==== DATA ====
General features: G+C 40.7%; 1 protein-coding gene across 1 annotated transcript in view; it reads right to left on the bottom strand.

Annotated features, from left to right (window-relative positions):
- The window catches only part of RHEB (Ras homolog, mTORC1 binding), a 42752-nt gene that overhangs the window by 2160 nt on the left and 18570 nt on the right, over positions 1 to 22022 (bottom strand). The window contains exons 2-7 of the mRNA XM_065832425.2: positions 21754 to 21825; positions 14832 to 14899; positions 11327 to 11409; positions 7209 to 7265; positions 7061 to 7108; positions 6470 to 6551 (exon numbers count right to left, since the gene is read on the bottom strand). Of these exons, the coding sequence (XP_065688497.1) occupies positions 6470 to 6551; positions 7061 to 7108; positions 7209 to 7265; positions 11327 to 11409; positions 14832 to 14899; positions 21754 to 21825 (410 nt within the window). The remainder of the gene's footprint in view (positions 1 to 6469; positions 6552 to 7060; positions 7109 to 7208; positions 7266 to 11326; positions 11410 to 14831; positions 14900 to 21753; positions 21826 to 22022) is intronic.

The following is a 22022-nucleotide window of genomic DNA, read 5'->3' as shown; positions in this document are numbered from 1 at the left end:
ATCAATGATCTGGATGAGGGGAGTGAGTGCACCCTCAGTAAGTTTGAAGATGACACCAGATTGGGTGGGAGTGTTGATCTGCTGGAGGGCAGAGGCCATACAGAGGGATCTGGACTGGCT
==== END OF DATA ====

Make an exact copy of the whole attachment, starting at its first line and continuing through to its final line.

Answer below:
General features: G+C 40.7%; 1 protein-coding gene across 1 annotated transcript in view; it reads right to left on the bottom strand.

Annotated features, from left to right (window-relative positions):
- The window catches only part of RHEB (Ras homolog, mTORC1 binding), a 42752-nt gene that overhangs the window by 2160 nt on the left and 18570 nt on the right, over positions 1 to 22022 (bottom strand). The window contains exons 2-7 of the mRNA XM_065832425.2: positions 21754 to 21825; positions 14832 to 14899; positions 11327 to 11409; positions 7209 to 7265; positions 7061 to 7108; positions 6470 to 6551 (exon numbers count right to left, since the gene is read on the bottom strand). Of these exons, the coding sequence (XP_065688497.1) occupies positions 6470 to 6551; positions 7061 to 7108; positions 7209 to 7265; positions 11327 to 11409; positions 14832 to 14899; positions 21754 to 21825 (410 nt within the window). The remainder of the gene's footprint in view (positions 1 to 6469; positions 6552 to 7060; positions 7109 to 7208; positions 7266 to 11326; positions 11410 to 14831; positions 14900 to 21753; positions 21826 to 22022) is intronic.

The following is a 22022-nucleotide window of genomic DNA, read 5'->3' as shown; positions in this document are numbered from 1 at the left end:
ATCAATGATCTGGATGAGGGGAGTGAGTGCACCCTCAGTAAGTTTGAAGATGACACCAGATTGGGTGGGAGTGTTGATCTGCTGGAGGGCAGAGGCCATACAGAGGGATCTGGACTGGCT